I gave up hillbilly rock and roll

for jazz and the blues

until my prejudices began

to subside and erode.

In the last fifty years,

we have made measurable progress,

but in the tepid wake

of Trump’s narcissism, populism, fascism,

sexism, and naked unabashed racism,

I see America profoundly divided.

I have always leaned left in my politics,

and I believed in and championed

women’s rights, LBGT issues, civil rights
and the breathless beauty

of interracial children.

I still believe in the equality of all men,

the Marxist dream (though never a reality)

of a classless society,

but in the face of capitalist greed,

dark money, crooked dishonest politicians,

white supremacy, domestic and international

terrorism, and of course the grand chasm

between the top 1% who own everything

and the rest of us, I wonder

if the bloody daggers of division

will ever be sheathed?

I sincerely hope so,

but I really doubt

I will live to see it.

Glenn Buttkus

Posted over at d'Verse Poet's Pub

Monday, June 21, 2021

Death From the Deep

Image from Wikipedia.

 Death From the Deep

“The same water than can kill you, drown you, give

you hyperthermia is still capable of helping you to

survive.”--Joe Teti.

As a youngster, on the first day of summer, I 

remember being at Alki Beach, across the width

of Elliott Bay from the Seattle skyline. Often it was

quite warm, in the 80’s--but Puget Sound is a 

kissing cousin, and is connected to the Pacific

Ocean 100 miles to the west; all salt water, and

never much over 45 degrees. While swimming in it

your lips turn numb and blue within 15 minutes. They

say that on the hottest day in August, if you happen

to fall off a Super Ferry, you will have about thirty

minutes before hypothermia will kill you.

Our myriad of lakes is more manageable, the water

temperature is in the 50’s. We are a hardy bunch up

in the Northwest. Your body can adjust to lake water,

and you can stay in it for a lot longer--and if you are

lucky, there aren’t a lot of ducks around, and you can

avoid swimmer’s itch. If you are brave enough to swim 

in our many rivers, prepare for a quick dip, for the water 

is coming off glaciers.

To be an Orca

for a day would be fantastic,

slicing through the Sound.

Glenn Buttkus


Posted over at d'Verse Poet's Pub

Thursday, June 17, 2021

Weasels, not Lemmings

image by

 Weasels, not Lemmings

“Followers, followers. Sometimes, with some things,

it’s best to keep your tally down.”

--Donna Lynn Hope.

We live in a world

only half-healed.

The beast using us for a feast,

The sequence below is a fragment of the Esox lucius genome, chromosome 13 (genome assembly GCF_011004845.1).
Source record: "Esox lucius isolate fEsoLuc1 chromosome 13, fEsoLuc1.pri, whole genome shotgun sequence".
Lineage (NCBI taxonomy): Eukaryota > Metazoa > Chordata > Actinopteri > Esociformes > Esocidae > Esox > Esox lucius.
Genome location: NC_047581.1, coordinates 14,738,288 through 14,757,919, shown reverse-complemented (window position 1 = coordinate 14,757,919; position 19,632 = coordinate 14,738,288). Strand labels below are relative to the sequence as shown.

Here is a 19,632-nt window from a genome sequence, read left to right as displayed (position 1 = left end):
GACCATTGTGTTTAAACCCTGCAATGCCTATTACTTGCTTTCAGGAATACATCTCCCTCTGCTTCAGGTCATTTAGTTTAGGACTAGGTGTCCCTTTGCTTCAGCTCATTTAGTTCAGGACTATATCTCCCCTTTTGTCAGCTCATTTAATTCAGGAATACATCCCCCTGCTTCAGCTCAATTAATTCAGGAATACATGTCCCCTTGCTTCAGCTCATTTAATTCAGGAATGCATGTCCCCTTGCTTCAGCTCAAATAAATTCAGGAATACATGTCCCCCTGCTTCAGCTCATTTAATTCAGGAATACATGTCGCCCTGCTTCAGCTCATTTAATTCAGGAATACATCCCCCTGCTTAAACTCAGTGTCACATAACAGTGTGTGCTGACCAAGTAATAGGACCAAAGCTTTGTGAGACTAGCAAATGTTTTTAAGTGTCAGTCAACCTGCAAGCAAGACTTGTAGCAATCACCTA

it is still a vicious killer.

Only half-healed,

we forget the dangers afoot,

and people are still dying.

The beast using us for a feast,

seems to be insatiable.

We need to quit feeding it.

It is still a vicious killer,

never tamed, or leashed or house-broken.

We must put it down.

Glenn Buttkus


Posted over at d'Verse Poet's Pub MTB

Tuesday, June 15, 2021

Porte Rouge

image from

 Porte Rouge

“The imposing red door towered over me. It had

no handles, only opening from the inside.”

--Glenn Buttkus.

In the Quarter Pigalle

      there are red doors aplenty,

          in the sex shops, Adult Follies.

               titty-bars and steaming cat houses.

                      American GI’s, during WWII dubbed

               it “Pig Alley”, and they hung out there 

           in lustful battalions. The Moulin

        Rouge is there, with no less

than a dozen red doors,

and the Divan du Monde.

Josephine Baker built am nightclub there.

Toulouse Lautrec had a studio there,

which makes me think

of Jose Ferrer playing him

in John Huston’s Moulin Rouge,

constantly on his knees

to approximate Lautrec’s stature;

red swollen knees behind

lacquered red doors.

The Grand Guignol theatre was there.

Van Gogh and Picasso,

Hemingway and Sartre

lived there.

This is the end stop

for the public bus line.,

the Montmartrobus.

So if you have a thing

for red doors

and French kisses,

wanting a space port

for the rocket in your pocket,,

wanting to see “Paris by Night”,

come to the Place Pigalle.

Glenn Buttkus


Posted over at d'Verse Poet's Pub

Monday, June 14, 2021


image from


“Wisdom does not necessarily come with age.

Sometimes age just shows up all by itself.”

--Tom Wilson.


is my birthday,


it is Flag Day,


it is the birthday

of Trump,

which applies

a smudge

upon my joy;

but I share it

with Boy George

and actor

Sullivan Stapleton.


wave your flags

and forget about

the Human Stain.

Glenn Buttkus


Posted over at d'Verse Poet's Pub